Last month, I attended NAHB’s midyear meeting in Miami and had the pleasure of sitting in on a presentation by Daniel Swift, president and CEO of Des Moines-based architecture group BSB Design.
The Latest in Job-Site Safety
We take a look at common problems in home building job-site safety and give you solutions to tackling them
Problem: Falls are the leading cause of fatal injuries in the construction industry and were responsible for 442 deaths nationwide in 2007, according to the federal U.S. Bureau of Labor Statistics. “There is no way to understate the danger of fall hazards, which are the No. 1 killer in construction work,” says Diana Cortez, an OSHA area director. “Whenever employees work without adequate and effective fall protection, they are just one misstep away from death or disabling injury.”
Solution: Enter DBI-SALA's 15-foot Sealed Block Self-Retracting Lifeline (SRL). The company's marketing manager, Charley Bryant, says the sealed design keeps critical working components such as the brake, power spring and energy absorber free of debris. The anti-ratcheting brake stops falls within inches and limits arresting forces to 900 pounds for added safety. The lifeline system maintains a two-foot reserve for shock absorption when the entire lifeline is extended.
Problem: You'd think this one was a no-brainer (pun intended), but proper head protection is not always enforced — after all, it's hotter than blazes sometimes and the last thing a worker wants on his or her noggin is a plastic hothouse. According to the U.S. Bureau of Labor Statistics, many supervisors noted that most workers who suffered impact injuries to the head were not wearing head protection. The majority of workers were injured while performing their normal jobs at their regular work sites. Half of the injuries occurred when the worker wasn't paying attention, but 3/10 of the time the worker was staring straight ahead!
Solution: Give 'em something they'll want to wear. Klein Tools recently launched a new line of hard hats and caps, including the V-Gard cap and hat; Skullgard cap and hat; and, for all you construction cowboys, the Western Outlaw Hat. Yeehaw! The V-Gard, in particular, has a polyethylene shell with the company's four-point Fas-Trac ratcheting suspension. The standard size fits head sizes 6-8, and it carries third-party certification from the Safety Equipment Institute.
Problem: Once your subcontractors' feet get cold, they're done. According to the “National Athletic Trainers' Association Position Statement: Environmental Cold Injuries,” by Dr. Thomas A. Cappaert, “Many cases of cold-related injuries are preventable and can be successfully treated if such conditions are properly recognized and appropriate care is provided in a timely manner.”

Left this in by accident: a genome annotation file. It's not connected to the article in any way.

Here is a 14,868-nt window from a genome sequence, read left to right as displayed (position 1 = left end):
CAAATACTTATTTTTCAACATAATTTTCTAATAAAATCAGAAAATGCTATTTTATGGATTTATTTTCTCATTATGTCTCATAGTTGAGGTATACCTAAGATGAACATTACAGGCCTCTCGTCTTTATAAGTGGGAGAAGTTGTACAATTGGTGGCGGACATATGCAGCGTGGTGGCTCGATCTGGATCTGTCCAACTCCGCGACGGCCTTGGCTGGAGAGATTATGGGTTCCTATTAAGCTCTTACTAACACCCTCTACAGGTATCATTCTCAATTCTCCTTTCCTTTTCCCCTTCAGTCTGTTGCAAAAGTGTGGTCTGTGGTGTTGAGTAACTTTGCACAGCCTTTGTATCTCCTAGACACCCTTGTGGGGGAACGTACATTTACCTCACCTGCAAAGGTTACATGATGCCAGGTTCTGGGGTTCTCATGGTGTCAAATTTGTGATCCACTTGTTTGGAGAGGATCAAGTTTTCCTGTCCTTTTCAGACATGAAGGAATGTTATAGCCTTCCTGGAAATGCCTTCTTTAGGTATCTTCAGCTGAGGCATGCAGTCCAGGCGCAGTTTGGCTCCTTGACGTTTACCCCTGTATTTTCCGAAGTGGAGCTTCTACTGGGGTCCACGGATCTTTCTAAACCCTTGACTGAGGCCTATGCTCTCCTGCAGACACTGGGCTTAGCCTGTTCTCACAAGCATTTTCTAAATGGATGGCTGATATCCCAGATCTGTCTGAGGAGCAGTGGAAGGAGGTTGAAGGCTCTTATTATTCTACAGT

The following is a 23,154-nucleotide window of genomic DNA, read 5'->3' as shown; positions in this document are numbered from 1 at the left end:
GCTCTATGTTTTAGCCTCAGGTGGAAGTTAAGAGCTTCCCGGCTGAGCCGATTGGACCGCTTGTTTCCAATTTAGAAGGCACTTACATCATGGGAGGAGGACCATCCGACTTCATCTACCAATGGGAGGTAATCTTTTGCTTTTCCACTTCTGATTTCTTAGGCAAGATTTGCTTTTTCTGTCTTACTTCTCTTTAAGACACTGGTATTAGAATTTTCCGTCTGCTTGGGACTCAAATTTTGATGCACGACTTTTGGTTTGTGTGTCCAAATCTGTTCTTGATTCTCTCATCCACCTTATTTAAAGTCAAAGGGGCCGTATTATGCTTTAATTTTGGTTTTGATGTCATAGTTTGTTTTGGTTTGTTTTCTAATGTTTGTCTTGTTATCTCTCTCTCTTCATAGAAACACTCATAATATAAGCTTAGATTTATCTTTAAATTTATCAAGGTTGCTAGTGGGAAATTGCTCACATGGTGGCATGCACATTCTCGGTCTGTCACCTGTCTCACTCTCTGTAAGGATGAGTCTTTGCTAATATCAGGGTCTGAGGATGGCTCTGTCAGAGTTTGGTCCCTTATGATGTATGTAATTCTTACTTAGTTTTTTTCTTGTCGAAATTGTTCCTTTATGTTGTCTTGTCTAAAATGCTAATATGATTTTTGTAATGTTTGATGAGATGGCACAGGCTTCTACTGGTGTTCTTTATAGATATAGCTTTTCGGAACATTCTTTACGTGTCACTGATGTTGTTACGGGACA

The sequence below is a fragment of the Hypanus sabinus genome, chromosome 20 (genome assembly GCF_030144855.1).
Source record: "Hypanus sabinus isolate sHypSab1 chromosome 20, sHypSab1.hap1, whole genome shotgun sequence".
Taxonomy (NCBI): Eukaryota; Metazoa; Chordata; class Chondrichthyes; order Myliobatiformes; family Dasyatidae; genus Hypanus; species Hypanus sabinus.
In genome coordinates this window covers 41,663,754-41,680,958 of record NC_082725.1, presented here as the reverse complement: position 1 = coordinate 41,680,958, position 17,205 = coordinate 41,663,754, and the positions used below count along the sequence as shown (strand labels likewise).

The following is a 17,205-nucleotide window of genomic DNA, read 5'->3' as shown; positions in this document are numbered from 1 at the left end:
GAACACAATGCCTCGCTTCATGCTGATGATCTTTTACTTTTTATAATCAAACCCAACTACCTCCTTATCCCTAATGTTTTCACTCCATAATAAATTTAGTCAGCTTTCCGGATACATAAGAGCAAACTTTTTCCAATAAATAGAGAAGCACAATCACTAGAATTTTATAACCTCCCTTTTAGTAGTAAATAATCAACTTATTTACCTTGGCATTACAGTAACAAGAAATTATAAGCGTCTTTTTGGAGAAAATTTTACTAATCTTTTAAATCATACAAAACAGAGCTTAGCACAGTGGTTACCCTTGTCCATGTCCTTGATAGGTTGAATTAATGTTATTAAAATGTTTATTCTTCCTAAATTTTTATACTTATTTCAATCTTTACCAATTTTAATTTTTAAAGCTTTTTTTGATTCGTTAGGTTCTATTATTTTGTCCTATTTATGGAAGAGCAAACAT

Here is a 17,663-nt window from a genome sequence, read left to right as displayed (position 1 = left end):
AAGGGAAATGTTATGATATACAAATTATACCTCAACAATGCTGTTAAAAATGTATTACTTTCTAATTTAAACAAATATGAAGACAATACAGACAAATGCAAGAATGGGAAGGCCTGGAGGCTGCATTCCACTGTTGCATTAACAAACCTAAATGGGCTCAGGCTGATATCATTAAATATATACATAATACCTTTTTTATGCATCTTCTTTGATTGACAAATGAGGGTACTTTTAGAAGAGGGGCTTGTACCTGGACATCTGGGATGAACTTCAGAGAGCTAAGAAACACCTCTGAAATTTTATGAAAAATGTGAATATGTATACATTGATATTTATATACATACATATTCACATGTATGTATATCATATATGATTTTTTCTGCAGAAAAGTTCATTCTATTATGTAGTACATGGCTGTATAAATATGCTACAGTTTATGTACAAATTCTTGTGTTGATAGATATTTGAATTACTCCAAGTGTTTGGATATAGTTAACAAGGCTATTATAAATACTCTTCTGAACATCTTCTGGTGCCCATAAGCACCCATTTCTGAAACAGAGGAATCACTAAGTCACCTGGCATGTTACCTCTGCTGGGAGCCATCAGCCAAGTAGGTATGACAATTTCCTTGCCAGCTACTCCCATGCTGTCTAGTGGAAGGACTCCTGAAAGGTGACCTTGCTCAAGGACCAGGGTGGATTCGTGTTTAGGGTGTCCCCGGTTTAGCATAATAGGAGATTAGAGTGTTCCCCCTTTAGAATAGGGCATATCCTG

Solution: There isn't a perfect solution to this, but Grabber is one of several companies getting closer to keeping feet warm from heel to pinky toe. The company's Toe Warmers inserts are unique in that they're thin and have a rounded toe and adhesive backing, so they won't get in the way or bunch up during the day. The new warmers are designed to function in the low oxygen environment of boots and shoes and maintain a temperature of 100–107 degrees to keep blood circulating for up to six hours.
Problem: You're asking for trouble — in both dollars and manpower — if your subcontractors can't understand their supervisors. Foreign-born workers, many who are no doubt unaccustomed to the English language, accounted for 29 percent of the fatalities in the residential construction industry, according to “Residential Construction Industry Fatalities 2003-2006,” a recently released study commissioned by NAHB. “Residential construction sites can be very dangerous for any worker, regardless of their language skills or assigned task,” said Buck Roberts, president of A.B. Roberts Construction Co. in Anderson, S.C., and chairman of NAHB's Construction Safety and Health Committee.
Solution: Handbooks — the typical solution — are great, but they're often not nearly enough. Consider suggesting that new employees get some classroom time. For example, in the Milwaukee, Wis., area, your Spanish-speaking subcontractors can take a 12-hour, three-week basic language learning course to get up to speed with English phrases. The course is a direct result of a partnership among La Casa de Esperanza, the Metropolitan Builders Association and Waukesha County Technical College to teach construction industry workers to communicate with Spanish-only or English-only speaking co-workers. “Latinos are sweeping the nation in construction jobs,” said Hortensia Washington, director of operations at La Casa de Esperanza and instructor for the new language course. “This is about us respecting everyone no matter how limited their English is and cutting out the middle person.”
Hampered Vision During Welding
Problem: Welders know all too well the importance of protecting their eyes; auto-darkening helmets has been a Godsend for many acetylene jockeys. Some models, however, often confuse sunlight with the welding arc and automatically darken the visor when no welding arc is present. This can be a nuisance and downright dangerous when welders are preparing to ignite the arc and suddenly lose sight of what they're doing.
Solution: The X-Mode technology found in Miller Electric's Digital Elite Auto-Darkening helmet series — specifically the Digital Elite design, which features four independent arc sensors that respond in 1/20,000 of a second. It electromagnetically senses the arc and protects when the traditional arc sensors are blocked, a common occurrence in out-of-position repairs; pipe welding; or in obstructed or hidden-cavity welds. The helmets are lightweight (18 ounces), durable and surprisingly comfortable.